What the 1619 Project Gets Wrong About History | Guest: Phil Magness | Ep 166

Matt Kibbe is joined by Phil Magness, senior research faculty at the American Institute for Economic Research, to discuss critical race theory, with specific reference to the New York Times’ 1619 Project. The 1619 Project is an effort to frame all of American history as a story of oppression and slavery, yet it’s a mess of sloppy research, poor scholarship, and intellectual dishonesty more concerned with pushing a political agenda than with uncovering the true facts about our nation’s history. The Times has even sunk so low as to alter articles without issuing retraction notices to cover up factual inaccuracies or to remove citations of “problematic” scholars, including Magness’ own work on Abraham Lincoln.

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Matt Kibbe

Matt Kibbe is President at Free the People, an educational foundation using video storytelling to turn on the next generation to the values of personal liberty and peaceful cooperation. He is also co-founder and partner at Fight the Power Productions, a video and strategic communications company. Kibbe is the host of BlazeTV’s Kibbe on Liberty, a popular podcast that insists that you think for yourself.

Dubbed “the scribe” by the New York Daily News, Kibbe is the author three books, most recently the #2 New York Times bestseller Don’t Hurt People and Don’t Take Their Stuff: A Libertarian Manifesto.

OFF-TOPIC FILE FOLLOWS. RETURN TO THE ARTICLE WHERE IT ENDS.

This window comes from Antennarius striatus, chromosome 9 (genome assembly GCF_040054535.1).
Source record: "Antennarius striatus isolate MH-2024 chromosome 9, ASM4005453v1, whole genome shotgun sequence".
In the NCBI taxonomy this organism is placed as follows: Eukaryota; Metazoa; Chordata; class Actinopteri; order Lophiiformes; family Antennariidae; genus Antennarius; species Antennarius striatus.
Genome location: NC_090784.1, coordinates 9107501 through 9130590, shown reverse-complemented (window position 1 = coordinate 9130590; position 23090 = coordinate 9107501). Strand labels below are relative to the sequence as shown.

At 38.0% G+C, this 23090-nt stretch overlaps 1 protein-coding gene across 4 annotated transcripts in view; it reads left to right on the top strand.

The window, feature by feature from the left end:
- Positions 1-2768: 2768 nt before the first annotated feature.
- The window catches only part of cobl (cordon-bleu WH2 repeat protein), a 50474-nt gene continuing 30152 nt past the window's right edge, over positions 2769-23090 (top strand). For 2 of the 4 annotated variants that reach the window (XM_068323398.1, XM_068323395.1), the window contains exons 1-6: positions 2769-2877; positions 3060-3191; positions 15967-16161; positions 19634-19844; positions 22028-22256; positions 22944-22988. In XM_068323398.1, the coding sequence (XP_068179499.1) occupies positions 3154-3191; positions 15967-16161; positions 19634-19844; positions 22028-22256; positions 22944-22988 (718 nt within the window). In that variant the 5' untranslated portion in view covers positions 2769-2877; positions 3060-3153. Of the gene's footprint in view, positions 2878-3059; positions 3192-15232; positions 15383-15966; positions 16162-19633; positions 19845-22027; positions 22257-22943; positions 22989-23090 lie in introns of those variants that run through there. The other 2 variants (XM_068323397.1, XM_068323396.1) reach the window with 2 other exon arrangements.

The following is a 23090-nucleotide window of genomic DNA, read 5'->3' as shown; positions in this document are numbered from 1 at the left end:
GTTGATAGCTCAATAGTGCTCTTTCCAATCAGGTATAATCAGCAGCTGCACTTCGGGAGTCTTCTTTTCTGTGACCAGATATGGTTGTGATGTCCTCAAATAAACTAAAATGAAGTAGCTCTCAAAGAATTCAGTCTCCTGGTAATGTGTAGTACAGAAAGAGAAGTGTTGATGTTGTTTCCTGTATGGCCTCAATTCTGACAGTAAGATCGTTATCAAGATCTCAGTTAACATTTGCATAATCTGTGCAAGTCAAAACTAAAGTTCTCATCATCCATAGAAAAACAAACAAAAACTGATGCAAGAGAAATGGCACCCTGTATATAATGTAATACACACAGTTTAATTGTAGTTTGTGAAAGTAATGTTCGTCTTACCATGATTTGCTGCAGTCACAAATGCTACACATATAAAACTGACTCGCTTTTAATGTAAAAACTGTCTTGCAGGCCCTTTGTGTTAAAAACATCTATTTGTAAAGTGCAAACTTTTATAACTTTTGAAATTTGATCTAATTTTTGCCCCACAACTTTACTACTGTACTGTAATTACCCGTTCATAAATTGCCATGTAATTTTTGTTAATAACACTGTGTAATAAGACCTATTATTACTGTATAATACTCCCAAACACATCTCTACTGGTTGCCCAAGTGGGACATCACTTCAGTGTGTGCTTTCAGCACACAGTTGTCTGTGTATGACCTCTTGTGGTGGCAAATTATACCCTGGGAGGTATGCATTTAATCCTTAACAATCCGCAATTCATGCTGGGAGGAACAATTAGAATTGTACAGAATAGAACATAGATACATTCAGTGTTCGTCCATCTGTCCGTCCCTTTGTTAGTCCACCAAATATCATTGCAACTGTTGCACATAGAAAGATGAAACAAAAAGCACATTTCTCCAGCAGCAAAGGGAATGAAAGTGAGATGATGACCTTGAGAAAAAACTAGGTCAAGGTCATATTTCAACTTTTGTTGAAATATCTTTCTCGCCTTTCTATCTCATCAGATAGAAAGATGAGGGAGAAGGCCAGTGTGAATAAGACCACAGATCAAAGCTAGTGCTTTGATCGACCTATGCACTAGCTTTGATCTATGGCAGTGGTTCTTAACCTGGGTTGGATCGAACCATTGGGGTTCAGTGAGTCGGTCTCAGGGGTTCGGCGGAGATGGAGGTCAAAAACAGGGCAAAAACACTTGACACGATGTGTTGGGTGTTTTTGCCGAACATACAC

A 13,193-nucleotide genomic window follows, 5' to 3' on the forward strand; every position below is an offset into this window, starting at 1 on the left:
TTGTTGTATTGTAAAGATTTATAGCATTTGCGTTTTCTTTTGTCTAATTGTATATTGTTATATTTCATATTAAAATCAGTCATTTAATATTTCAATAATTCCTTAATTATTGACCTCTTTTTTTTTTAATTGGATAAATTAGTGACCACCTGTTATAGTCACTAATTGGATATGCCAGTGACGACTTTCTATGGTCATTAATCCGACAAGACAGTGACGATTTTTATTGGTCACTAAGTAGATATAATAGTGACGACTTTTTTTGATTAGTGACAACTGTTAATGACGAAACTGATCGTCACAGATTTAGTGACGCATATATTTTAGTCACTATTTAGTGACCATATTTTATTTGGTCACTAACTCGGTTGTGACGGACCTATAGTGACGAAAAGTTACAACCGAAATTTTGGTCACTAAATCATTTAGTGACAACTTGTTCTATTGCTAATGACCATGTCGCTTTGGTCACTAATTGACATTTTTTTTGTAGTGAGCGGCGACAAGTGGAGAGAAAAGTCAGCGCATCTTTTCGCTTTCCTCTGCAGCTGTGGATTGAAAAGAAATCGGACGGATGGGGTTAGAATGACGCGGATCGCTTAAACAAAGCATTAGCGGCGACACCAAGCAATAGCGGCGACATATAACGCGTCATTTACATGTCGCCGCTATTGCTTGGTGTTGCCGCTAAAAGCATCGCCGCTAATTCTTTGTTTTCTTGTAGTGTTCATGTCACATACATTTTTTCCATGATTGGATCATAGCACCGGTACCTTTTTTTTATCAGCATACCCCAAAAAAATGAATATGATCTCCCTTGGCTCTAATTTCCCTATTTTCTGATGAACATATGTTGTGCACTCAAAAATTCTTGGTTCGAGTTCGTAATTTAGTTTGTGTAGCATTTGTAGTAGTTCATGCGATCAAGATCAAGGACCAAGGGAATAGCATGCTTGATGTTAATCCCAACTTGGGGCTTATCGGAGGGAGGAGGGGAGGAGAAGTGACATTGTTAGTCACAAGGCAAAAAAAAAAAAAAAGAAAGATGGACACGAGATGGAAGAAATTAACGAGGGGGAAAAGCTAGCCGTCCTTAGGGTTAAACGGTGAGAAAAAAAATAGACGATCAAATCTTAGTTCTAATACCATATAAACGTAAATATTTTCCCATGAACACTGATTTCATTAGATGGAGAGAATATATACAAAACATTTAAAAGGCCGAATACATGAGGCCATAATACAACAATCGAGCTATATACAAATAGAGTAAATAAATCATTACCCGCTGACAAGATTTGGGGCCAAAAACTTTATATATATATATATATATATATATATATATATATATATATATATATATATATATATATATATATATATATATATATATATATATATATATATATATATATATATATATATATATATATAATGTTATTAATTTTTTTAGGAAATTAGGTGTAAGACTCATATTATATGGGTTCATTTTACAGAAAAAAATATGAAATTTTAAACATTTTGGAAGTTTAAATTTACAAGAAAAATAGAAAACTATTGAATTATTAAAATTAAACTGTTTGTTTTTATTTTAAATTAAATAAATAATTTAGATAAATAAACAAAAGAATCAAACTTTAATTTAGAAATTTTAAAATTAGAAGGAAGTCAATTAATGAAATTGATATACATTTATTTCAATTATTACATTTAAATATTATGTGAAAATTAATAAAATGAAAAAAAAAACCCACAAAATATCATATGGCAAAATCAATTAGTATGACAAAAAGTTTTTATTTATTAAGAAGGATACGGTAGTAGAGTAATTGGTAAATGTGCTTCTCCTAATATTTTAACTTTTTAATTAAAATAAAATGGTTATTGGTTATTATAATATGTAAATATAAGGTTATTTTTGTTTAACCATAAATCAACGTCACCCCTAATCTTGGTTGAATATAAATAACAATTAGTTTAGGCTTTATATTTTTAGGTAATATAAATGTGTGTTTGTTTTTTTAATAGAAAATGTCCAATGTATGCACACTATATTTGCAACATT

He was senior advisor for a Rand Paul Presidential Super PAC in 2016, and later co-founded AlternativePAC to promote libertarian values.

In 2004 Kibbe founded FreedomWorks, a national grassroots advocacy organization, and served as President until his departure in 2015. Steve Forbes said: “Kibbe has been to FreedomWorks what Steve Jobs was to Apple.”

An economist by training, Kibbe did graduate work at George Mason University and received his B.A. from Grove City College. He serves at the whim of his awesome wife Terry, and their three objectivist cats, Roark, Ragnar and Rearden. Kibbe is a fanatical DeadHead, drinker of craft beer and whisky, and collector of obscure books on Austrian economics.

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  • I would attack CRT by focusing on its unspoken moral superiority. It is immoral to assume the means is justified by the end. The means determines the end. For example, it is immoral to use psychological tricks, e.g., emotional appeals to love of family, in place of facts, to convince, even if the end is to instill a true belief. The belief would not be rooted by facts that could be used to argue, leaving the believer ignorant, weak, when the facts, if known, would have made the believer strong. The believer would be correct, but unable to defend the belief. Therefore, it’s not enough to know, it’s necessary to know why you know.

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